If I can get socks for $3.50 a dozen why would I knit one? Cans of tomatoes are 98 cents, so who in the world would pick and jar her own? Why would I sew something I could just buy for a couple bucks cash and a lot less hassle? Who even talks about Home Economics these days anyway?
Maybe “Home Economics” brings to mind an image of 1950’s girls in classrooms learning to bake bread and honing their husband-catching skills. Maybe it makes you think of girls in the 1970s learning to sew their own pantsuits and perfecting casseroles made with cream-of-something soup. You’re right; those are images of what Home Economics can be, but that’s not all there is to it. Home Ec is not just for the ladies. My dad was the first male student to take a Home Economics class in his high school and he had to stand up for the right to do so. My husband is a chef and culinary artist. Home Ec is for everyone who wants to live well and make the most of the resources available to them.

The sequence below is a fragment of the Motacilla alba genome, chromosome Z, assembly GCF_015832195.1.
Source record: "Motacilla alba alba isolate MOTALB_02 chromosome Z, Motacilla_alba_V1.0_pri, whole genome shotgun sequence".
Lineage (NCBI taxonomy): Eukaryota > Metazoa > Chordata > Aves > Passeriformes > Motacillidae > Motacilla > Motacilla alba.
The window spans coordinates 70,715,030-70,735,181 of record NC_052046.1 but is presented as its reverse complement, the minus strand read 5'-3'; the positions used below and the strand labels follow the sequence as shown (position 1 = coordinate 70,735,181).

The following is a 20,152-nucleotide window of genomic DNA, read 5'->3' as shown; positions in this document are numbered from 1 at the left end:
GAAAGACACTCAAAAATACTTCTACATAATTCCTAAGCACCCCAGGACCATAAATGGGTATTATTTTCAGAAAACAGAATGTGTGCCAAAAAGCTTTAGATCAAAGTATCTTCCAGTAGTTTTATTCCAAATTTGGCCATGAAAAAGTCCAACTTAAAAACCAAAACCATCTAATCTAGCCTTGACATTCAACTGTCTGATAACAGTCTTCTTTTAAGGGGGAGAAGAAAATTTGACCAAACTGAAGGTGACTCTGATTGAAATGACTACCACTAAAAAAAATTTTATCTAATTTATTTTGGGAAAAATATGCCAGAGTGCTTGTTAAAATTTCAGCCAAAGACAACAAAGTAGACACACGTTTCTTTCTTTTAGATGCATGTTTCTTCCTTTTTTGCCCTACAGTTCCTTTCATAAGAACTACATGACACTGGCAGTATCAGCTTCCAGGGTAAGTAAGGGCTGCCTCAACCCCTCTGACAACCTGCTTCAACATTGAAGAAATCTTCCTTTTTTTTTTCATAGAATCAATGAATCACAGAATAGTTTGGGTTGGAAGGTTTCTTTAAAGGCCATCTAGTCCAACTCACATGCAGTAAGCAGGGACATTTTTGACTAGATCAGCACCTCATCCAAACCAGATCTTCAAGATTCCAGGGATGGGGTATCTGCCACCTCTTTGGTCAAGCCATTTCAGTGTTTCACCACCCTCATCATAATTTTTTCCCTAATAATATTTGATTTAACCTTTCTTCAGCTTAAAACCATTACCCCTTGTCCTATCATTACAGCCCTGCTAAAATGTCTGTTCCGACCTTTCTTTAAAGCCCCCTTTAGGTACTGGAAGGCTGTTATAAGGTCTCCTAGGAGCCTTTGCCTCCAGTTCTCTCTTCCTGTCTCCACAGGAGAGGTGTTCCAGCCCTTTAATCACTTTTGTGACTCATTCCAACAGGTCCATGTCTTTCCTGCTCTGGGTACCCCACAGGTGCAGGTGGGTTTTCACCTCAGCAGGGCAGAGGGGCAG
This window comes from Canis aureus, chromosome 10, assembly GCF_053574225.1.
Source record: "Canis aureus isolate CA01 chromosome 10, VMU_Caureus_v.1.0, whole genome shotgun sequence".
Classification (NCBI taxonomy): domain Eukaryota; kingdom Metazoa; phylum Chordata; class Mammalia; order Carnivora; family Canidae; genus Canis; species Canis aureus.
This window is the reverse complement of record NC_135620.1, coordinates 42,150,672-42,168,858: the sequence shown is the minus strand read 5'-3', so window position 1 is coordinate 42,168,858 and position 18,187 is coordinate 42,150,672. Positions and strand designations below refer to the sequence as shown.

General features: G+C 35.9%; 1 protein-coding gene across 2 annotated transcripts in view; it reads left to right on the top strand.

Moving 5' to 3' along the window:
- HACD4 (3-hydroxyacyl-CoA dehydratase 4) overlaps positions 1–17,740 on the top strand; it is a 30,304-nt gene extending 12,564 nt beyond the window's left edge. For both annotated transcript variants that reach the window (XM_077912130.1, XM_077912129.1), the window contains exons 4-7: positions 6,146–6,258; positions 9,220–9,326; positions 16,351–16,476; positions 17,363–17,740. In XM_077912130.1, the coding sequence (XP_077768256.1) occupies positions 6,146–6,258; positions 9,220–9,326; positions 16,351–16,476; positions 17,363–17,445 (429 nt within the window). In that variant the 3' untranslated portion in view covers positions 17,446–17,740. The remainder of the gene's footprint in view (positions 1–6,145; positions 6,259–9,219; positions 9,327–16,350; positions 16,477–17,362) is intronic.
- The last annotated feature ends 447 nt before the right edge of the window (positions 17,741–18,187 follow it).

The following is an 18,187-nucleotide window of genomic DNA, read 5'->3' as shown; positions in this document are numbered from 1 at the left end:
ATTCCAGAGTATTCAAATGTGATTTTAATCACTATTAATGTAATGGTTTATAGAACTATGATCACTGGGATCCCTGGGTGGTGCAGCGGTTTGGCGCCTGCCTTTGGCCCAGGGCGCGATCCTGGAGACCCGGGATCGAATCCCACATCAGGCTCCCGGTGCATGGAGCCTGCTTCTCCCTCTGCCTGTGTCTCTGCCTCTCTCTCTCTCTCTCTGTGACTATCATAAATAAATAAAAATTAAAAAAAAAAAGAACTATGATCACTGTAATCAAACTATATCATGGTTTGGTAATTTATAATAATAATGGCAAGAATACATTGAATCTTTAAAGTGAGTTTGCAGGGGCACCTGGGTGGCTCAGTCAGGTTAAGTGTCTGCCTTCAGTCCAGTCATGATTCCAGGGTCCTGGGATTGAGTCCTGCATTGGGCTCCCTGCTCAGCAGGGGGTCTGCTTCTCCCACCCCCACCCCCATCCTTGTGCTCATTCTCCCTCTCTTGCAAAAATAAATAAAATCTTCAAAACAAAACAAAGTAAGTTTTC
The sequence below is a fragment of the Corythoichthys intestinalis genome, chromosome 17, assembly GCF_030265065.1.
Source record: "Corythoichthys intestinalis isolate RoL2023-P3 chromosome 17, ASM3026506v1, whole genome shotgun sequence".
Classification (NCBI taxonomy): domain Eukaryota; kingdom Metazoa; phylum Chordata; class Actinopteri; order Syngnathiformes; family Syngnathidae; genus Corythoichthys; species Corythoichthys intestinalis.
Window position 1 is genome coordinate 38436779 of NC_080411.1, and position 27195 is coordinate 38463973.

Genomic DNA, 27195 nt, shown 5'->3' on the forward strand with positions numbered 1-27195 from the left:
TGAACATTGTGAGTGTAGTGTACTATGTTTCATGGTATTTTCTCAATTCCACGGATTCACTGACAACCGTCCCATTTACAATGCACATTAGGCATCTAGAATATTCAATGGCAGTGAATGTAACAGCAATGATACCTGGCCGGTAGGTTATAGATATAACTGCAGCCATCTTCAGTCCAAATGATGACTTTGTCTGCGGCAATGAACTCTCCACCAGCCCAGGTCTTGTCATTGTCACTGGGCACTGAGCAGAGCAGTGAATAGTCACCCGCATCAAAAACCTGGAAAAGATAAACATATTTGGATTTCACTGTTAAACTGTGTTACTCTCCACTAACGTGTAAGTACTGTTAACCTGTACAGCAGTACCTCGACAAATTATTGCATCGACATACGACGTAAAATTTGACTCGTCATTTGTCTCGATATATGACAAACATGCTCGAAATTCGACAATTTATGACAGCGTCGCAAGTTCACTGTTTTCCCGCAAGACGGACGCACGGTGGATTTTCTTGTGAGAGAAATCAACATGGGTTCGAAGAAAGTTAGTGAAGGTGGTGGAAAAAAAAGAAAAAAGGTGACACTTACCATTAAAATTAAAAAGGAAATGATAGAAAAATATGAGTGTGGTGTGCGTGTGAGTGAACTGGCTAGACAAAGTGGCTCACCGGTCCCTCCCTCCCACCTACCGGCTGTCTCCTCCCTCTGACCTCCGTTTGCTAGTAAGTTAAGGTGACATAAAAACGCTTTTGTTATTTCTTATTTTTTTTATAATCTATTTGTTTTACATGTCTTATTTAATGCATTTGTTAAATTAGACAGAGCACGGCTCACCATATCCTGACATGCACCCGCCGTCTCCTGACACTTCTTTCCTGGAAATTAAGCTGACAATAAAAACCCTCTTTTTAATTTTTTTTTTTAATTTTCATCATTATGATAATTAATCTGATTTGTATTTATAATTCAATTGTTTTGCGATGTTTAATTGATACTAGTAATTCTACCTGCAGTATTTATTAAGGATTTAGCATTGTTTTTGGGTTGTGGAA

Economics is the study of how we deal with scarcity, so Home Economics is the study of how we deal with scarcity in the home or family unit. Very few people have limitless resources to allocate without having to prioritize and make some decisions. Home Economics is how we decide what to buy and what to leave on the shelf. It’s how we decide where to source the food we feed our families; it is how we select a contractor or home service provider to work on our home. It is frugality, making the best with what you have, saving money and spending wisely. Home Economics is all that other stuff you imagined too: laundry, cooking, cleaning, sewing, knitting and crafts. Yeah, you can buy an apron for $15 but, for the same $15 you can buy fabric and a pattern and customize your experience. That apron could be a perfect personalized gift. That’s part of Home Ec too, by the way – thoughtful gifting, good manners and remembering to send your favorite auntie a birthday card.
Home Economics at its most basic level is taking care of your house and family. By extension it is caring for your community, your country and the Earth. Home Economics at its very best and most altruistic is taking care of and loving your planet and your fellow humans. I call that Sustainable Home Economics and it’s my favorite. I’m looking forward to some throwback Home Ec lessons – home canning! – and talking about things like finding great deals and selecting sustainable options where they make sense for a family’s needs. What are some of your ideas about Sustainable Home Economics? Do you have any smart, sustainable tips to share?